An interesting observation concerning the present results is that 5-ASA, a drug that has proven efficacious in treating chronic intestinal inflammatory diseases such as UC and CD, also strongly inhibits acute C. difficile toxin A-induced colitis. Although the causes of UC and CD are unknown, there is strong evidence that they are related to the commensal bacteria of the gut and depend on a T cell-mediated adaptive immune response. In contrast, toxin A colitis occurs in response to bacterial exotoxins, not the C. difficile organism itself, occurs too rapidly in the rat model to involve adaptive immune responses, and appears to be mediated largely by a neutrophilic innate immune response [24, 30]. Although it is possible that 5-ASA has different mechanisms of action in inhibiting chronic versus acute intestinal inflammation, it may be that its anti-inflammatory effect is due to inhibition of 5-LO in both cases. Support for this concept comes from animal studies showing that inhibition of 5-LO is also efficacious in blocking chronic colitis resulting from administration of trinitrobenzene sulfonic acid (TNBS) [11, 13, 31, 32]. Additionally, support for the involvement of TRPV1 in chronic colitis comes from animal studies of TNBS colitis [33, 34], dextran sulfate-induced colitis [35, 36], and colitis caused by adoptive transfer of [CD4.sup.+]/[CD25.sup.-] T cells in SCID mice . Based on these observations, it will be important in future studies to determine the role of [LTB.sub.4] activation of TRPV1 in the human IBDs.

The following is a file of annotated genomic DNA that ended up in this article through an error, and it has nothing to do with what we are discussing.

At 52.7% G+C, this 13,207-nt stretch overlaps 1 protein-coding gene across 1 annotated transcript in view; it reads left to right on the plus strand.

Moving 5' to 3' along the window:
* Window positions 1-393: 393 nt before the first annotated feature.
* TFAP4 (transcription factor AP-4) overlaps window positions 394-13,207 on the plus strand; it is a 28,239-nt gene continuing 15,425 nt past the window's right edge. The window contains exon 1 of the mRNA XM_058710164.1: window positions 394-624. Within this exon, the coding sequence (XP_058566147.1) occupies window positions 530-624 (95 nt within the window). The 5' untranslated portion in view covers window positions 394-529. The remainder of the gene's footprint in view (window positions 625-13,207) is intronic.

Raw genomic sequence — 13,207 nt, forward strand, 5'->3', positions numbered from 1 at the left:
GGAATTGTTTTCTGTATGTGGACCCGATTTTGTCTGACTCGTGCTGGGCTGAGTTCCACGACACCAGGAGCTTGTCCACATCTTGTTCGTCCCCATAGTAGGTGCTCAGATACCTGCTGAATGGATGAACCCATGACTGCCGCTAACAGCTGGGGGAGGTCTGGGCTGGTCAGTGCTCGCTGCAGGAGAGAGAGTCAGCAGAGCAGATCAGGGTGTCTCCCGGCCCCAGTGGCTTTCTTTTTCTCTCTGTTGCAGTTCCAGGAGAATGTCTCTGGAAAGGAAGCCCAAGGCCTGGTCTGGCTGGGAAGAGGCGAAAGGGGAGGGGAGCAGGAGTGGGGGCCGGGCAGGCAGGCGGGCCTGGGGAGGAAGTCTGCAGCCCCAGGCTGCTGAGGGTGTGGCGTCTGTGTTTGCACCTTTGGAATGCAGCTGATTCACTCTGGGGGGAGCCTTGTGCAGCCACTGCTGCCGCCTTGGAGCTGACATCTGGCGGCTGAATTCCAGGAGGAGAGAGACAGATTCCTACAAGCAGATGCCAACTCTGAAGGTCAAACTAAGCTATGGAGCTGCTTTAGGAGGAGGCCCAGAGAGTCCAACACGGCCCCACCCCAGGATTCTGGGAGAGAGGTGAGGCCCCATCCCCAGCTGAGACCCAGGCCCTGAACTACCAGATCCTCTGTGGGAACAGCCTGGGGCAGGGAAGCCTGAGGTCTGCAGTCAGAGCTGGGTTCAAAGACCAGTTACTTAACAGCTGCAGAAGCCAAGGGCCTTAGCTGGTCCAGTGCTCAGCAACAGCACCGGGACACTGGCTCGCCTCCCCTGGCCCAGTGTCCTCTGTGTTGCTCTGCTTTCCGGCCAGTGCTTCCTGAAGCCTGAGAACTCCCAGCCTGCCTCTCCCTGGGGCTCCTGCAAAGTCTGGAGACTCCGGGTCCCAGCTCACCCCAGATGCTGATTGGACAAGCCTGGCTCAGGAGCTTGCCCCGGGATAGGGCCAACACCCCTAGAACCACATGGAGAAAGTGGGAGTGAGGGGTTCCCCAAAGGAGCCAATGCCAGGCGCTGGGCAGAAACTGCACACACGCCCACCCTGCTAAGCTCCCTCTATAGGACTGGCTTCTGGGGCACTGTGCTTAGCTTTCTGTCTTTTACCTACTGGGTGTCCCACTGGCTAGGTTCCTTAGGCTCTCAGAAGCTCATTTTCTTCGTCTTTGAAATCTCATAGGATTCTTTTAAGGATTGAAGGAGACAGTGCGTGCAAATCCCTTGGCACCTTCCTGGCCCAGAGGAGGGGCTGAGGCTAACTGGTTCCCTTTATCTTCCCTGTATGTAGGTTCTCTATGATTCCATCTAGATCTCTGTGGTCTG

Conflict of Interests
The author declares that there is no conflict of interests regarding the publication of this paper.
The author thanks Douglas C. McVey for technical support. This work was supported by a Veterans Affairs Merit Review Grant and National Institutes of Health Grant DK-50265.
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Steven R. Vigna (1,2)
(1) Departments of Cell Biology & Medicine, Duke University Medical Center, P. O. Box 3011, Durham, NC 72210, USA
(2) VA Medical Center, Durham, NC 27705, USA
Correspondence should be addressed to Steven R. Vigna; email@example.com
Received 13 January 2014; Revised 21 May 2014; Accepted 4 June 2014; Published 23 June 2014
Academic Editor: Jonathan Steven Alexander
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|Title Annotation:||Research Article|
|Author:||Vigna, Steven R.|
|Publication:||International Journal of Inflammation|
|Date:||Jan 1, 2014|